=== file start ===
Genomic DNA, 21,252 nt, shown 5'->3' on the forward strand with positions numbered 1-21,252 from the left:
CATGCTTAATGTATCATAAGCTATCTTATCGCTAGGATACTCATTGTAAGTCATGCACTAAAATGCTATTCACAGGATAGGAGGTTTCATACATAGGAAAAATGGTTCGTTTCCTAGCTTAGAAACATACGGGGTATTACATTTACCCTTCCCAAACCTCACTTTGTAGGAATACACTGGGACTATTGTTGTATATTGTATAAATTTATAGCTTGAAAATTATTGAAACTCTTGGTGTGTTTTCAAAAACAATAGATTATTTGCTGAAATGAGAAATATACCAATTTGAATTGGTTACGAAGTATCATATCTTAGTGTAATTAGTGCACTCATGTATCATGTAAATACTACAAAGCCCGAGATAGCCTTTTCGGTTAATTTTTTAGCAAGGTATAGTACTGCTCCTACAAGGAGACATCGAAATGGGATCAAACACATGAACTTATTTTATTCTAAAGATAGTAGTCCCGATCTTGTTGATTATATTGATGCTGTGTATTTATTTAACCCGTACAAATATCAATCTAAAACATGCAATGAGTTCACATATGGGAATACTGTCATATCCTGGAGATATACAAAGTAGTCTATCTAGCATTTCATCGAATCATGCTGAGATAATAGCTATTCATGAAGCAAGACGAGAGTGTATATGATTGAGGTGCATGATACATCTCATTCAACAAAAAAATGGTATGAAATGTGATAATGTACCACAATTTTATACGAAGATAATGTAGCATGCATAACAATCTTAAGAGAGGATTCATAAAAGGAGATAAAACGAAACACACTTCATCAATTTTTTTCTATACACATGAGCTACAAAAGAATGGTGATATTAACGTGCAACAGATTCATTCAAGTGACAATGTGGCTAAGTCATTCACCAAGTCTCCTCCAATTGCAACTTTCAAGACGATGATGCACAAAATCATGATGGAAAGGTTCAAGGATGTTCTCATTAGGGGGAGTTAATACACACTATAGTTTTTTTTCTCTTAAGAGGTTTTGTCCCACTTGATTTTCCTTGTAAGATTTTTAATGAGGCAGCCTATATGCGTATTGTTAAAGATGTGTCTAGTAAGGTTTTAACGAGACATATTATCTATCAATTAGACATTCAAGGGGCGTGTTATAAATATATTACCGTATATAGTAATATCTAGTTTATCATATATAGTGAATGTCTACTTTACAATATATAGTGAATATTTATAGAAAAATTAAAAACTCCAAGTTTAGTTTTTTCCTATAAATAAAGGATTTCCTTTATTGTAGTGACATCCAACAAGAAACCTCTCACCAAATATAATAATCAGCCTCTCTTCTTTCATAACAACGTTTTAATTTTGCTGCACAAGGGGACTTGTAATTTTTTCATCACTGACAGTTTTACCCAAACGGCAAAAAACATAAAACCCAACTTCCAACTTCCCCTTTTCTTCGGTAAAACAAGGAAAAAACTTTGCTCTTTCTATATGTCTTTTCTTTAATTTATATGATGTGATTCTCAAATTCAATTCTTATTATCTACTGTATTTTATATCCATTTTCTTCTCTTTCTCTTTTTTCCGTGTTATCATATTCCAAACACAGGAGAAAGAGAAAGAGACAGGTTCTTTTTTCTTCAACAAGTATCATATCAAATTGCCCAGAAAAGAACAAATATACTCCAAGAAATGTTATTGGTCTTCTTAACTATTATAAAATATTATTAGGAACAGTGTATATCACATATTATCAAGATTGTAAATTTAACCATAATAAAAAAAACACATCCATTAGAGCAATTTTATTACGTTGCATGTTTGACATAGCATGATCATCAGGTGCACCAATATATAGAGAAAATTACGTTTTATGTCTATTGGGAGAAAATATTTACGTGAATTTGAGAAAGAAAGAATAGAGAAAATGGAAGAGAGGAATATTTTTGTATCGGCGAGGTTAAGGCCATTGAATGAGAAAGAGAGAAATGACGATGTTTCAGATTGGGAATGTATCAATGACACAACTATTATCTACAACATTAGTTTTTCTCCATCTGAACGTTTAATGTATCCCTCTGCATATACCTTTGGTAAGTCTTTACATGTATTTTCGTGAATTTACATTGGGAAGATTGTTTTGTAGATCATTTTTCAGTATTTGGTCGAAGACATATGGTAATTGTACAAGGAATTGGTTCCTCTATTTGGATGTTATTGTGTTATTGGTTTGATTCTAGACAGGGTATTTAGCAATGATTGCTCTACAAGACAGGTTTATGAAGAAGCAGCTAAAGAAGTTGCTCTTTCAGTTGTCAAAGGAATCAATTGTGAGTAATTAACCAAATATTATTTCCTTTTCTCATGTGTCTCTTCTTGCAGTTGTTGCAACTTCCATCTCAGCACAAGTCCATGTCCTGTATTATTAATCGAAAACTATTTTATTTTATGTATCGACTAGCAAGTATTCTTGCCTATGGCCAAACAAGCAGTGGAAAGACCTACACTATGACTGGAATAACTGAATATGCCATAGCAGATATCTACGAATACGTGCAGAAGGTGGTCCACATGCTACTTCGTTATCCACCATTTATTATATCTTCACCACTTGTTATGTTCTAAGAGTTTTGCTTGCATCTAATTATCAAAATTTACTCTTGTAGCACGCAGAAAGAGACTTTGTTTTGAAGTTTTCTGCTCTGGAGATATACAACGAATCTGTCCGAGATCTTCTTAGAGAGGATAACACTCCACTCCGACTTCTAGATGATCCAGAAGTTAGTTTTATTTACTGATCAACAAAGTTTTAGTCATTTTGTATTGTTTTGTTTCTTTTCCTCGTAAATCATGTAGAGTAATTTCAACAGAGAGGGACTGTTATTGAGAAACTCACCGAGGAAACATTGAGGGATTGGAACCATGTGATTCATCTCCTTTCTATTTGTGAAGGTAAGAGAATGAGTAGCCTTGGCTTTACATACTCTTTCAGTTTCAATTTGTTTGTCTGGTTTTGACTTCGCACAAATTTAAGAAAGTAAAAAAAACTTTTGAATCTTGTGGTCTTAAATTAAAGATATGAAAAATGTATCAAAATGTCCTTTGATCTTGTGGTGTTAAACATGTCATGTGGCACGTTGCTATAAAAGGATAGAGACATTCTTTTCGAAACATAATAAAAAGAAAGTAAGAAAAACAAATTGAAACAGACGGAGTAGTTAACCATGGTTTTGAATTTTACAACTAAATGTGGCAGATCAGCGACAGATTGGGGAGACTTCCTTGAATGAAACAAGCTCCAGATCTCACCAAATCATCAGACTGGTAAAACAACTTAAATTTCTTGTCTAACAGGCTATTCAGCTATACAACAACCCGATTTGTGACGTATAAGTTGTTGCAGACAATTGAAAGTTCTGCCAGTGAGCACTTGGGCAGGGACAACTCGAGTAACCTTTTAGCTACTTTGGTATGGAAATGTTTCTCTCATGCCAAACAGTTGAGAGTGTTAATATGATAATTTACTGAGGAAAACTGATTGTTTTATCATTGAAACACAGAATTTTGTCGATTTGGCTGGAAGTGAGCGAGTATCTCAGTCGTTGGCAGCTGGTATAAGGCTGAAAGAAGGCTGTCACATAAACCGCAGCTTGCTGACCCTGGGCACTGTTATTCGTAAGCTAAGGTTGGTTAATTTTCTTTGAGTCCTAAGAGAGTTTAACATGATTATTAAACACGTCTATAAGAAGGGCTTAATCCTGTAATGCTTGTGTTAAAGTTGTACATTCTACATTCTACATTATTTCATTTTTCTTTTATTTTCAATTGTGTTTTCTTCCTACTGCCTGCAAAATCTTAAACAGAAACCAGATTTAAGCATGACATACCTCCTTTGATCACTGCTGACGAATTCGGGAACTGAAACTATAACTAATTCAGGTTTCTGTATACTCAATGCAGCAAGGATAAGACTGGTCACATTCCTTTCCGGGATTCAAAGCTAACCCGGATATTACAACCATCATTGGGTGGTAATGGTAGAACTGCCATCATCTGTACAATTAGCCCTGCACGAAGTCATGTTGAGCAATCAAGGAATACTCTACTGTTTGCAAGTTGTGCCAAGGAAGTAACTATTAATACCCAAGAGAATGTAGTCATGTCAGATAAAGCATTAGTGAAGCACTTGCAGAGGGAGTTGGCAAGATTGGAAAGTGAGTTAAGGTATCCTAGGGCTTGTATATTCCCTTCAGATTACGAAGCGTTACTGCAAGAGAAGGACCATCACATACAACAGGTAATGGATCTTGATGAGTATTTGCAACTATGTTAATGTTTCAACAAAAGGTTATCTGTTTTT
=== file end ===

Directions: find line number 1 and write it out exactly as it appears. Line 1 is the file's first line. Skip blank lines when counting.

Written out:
Genomic DNA, 21,252 nt, shown 5'->3' on the forward strand with positions numbered 1-21,252 from the left: